Getting into the mountainous locations for research can be a challenge. /Johannes Pleschberger/CGTN

Getting into the mountainous locations for research can be a challenge. /Johannes Pleschberger/CGTN


The rewards

Frey collects permafrost samples from Muot Da Barba Peider, a mountain that rises more than 3,000 meters above sea level. His team bores sensors 10 meters below the ground, to measure temperature and take samples from the permafrost's active layer – most often found near the surface and which for stretches of the summer consists of water rather than ice.

Back in the lab, the samples are analyzed and results, rather than containing threats once thought dormant, are a potential gold mine for the future of science and medicine. 

Joel Ruthi, a PhD student working in Frey's lab in Zurich, is studying whether the permafrost hosts live organisms that can produce enzymes that break down plastics – both biodegradable and non-biodegradable. 

Enzymes discovered on the slopes of Schafberg, in the eastern Alps, can break down fats at remarkably low temperatures, with the potential to be used in detergents to wash clothes at lower temperatures, helping to save energy.

However perhaps most significantly, the team believes the bacteria in the permafrost could be used to make new antibiotics. Bacteria and fungi have been increasingly developing the ability to defeat the drugs designed to thwart them. This, along with a decline in the development of new antibiotics by private companies, has led to numerous warnings from the World Health Organization of an antibiotics crisis. 

Earlier this year, the organization called out the "weak pipeline for antibiotic agents," adding that the 60 products in development "bring little benefit over existing treatments and very few target the most critical resistant bacteria."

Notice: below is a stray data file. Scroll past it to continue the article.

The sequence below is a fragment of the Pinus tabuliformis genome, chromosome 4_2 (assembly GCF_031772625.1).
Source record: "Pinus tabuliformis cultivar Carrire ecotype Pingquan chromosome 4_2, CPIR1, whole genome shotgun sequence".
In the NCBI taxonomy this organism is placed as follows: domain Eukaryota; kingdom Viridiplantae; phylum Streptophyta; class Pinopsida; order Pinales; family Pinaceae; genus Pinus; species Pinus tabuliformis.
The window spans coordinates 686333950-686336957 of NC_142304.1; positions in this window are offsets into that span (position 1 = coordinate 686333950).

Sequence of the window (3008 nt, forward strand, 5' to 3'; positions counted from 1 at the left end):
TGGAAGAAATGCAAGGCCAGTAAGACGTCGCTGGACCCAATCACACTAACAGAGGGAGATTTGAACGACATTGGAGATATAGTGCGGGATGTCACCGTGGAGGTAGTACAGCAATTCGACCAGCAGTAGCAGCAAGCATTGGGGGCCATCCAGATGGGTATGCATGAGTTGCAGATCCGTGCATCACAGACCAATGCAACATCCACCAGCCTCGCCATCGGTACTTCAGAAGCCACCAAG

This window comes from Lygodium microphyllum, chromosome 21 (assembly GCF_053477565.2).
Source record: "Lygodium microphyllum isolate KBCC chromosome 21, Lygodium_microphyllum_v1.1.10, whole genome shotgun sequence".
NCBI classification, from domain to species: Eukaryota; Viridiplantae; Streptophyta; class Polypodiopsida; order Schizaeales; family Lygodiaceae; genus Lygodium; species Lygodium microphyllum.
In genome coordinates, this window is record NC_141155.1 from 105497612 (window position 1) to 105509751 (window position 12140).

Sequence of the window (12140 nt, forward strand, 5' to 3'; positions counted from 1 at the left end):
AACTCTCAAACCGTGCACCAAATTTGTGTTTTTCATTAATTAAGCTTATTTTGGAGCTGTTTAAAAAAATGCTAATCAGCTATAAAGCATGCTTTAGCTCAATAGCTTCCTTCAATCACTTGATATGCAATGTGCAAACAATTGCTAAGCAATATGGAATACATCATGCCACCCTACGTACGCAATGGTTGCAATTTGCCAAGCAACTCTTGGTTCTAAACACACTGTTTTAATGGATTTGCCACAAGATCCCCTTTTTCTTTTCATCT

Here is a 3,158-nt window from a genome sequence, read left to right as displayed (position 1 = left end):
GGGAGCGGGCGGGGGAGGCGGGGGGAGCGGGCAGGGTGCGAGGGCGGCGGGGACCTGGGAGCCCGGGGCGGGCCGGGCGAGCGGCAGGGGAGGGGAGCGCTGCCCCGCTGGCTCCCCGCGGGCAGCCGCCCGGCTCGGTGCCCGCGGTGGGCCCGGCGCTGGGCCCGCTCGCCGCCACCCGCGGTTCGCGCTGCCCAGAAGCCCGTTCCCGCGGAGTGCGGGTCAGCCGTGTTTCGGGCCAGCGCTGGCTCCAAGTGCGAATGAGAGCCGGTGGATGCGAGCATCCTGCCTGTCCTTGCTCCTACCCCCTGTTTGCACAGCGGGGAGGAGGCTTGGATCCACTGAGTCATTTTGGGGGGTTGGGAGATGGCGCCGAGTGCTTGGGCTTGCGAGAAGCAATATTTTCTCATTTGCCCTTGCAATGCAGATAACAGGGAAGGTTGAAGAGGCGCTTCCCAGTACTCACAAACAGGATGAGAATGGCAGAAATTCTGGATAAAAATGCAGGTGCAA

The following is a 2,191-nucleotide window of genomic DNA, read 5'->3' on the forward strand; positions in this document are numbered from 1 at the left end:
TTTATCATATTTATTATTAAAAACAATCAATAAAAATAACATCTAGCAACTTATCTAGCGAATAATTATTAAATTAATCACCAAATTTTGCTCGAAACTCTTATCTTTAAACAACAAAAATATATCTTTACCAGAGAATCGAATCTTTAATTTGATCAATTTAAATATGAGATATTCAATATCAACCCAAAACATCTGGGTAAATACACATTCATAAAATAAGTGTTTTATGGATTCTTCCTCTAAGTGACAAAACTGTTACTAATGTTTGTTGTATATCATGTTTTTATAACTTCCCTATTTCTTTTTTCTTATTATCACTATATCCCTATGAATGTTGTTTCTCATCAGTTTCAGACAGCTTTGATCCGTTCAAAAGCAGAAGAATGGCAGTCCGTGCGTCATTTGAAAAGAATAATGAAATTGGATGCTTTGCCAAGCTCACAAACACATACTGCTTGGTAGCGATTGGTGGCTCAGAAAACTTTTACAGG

The permafrost samples might help turn the tide in the fight against antibiotic resistance, which many scientists believe is an existential threat to mankind on a par with climate change

In order to survive in the severe climate of the permafrost, the bacteria have to compete with one another. They do this by creating antibiotics. While they could be creating antibiotics that are already known, they could also be making new ones. 

Ruthi explains: "Because this is a very harsh environment, because it is very nutrient and energy limited, we basically assume there could be some potential antagonism between bacteria. These bacteria could fight against each other by making antibiotics."

The WSL is not alone in realizing the relative benefits that could come from permafrost melting. Scientists recently researching Arctic soil uncovered by thawing permafrosts have discovered new bacteriophages – a word that means "bacteria eater." Each bacteriophage targets a different bacteria, with every new strain discovered adding to the growing arsenal of treatments in the fight against antibiotic resistance. 

Frey and his team recently made a breakthrough when they found a bacteria that secretes antibiotic substances. While it is likely to be another decade before a permafrost antibiotic is regularly used in medicine, the microbes living in the Alpine ice offer a glimmer of hope. 

Exposed by rising temperatures, melting permafrost caused by one existential crisis might hold the key to overcoming another threat to mankind.

This story is part of CGTN Europe's series The Alps: Timeless and Changing, which was originally published in September 2020. 

Search Trends